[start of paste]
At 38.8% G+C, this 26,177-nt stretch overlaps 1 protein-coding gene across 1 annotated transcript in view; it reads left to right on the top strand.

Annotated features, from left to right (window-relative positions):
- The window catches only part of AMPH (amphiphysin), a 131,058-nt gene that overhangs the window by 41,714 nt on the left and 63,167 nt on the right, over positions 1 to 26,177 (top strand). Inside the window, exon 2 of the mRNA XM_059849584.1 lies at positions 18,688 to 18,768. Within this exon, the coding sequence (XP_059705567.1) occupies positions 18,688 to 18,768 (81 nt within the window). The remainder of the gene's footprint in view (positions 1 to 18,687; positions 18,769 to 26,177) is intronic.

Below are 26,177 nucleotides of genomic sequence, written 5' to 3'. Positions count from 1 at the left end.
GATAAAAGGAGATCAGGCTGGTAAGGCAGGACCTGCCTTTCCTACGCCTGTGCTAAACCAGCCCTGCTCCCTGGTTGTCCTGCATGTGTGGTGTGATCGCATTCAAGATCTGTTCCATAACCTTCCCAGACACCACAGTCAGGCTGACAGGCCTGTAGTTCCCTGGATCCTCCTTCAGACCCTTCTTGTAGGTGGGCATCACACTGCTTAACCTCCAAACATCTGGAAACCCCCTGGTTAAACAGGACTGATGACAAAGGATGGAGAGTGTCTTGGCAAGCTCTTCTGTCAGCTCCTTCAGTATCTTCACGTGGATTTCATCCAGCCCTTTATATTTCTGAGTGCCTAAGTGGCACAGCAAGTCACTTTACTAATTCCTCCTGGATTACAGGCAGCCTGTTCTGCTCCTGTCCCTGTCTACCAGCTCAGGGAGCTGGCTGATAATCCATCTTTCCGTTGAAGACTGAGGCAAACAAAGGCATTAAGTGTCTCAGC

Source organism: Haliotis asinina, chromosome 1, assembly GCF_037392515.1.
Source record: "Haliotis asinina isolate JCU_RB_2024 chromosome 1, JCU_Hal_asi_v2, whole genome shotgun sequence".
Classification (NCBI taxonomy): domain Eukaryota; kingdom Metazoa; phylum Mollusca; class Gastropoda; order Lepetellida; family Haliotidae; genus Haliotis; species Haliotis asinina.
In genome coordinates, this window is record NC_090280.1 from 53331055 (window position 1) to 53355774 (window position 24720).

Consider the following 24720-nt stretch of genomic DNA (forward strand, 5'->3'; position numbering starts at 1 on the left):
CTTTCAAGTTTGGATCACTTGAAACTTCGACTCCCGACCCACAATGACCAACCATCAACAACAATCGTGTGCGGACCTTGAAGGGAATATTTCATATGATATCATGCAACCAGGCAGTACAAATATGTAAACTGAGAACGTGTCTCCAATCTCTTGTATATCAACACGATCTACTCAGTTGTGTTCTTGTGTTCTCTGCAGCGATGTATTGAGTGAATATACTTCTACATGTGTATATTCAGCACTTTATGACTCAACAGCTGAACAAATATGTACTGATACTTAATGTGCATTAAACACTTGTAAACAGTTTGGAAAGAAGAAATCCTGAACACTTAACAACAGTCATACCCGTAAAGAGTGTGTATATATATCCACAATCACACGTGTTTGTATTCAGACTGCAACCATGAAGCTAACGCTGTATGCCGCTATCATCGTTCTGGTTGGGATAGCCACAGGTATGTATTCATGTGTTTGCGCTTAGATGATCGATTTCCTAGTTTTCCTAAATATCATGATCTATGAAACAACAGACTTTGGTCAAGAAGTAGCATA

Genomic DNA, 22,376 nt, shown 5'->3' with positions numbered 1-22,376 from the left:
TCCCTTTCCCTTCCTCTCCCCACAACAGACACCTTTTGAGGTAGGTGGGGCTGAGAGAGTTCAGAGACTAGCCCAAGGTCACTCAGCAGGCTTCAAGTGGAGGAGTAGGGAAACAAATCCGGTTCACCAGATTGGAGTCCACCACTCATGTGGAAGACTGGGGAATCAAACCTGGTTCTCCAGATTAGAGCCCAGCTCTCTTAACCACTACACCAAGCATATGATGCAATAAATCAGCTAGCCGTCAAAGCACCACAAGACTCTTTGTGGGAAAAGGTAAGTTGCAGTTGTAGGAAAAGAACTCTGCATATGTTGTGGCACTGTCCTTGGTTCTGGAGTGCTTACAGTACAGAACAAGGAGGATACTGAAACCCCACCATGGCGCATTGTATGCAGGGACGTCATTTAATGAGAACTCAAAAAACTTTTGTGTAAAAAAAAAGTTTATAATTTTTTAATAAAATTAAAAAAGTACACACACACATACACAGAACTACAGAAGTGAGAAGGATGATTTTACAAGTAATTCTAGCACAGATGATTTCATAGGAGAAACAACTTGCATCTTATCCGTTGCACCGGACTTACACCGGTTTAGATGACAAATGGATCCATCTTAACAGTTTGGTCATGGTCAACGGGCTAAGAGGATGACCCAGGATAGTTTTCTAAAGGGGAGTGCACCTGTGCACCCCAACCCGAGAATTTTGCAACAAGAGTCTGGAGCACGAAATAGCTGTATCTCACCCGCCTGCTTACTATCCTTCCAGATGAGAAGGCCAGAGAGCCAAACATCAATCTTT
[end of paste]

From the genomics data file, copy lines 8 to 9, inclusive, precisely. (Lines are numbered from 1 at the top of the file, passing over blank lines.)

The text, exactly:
Classification (NCBI taxonomy): domain Eukaryota; kingdom Metazoa; phylum Mollusca; class Gastropoda; order Lepetellida; family Haliotidae; genus Haliotis; species Haliotis asinina.
In genome coordinates, this window is record NC_090280.1 from 53331055 (window position 1) to 53355774 (window position 24720).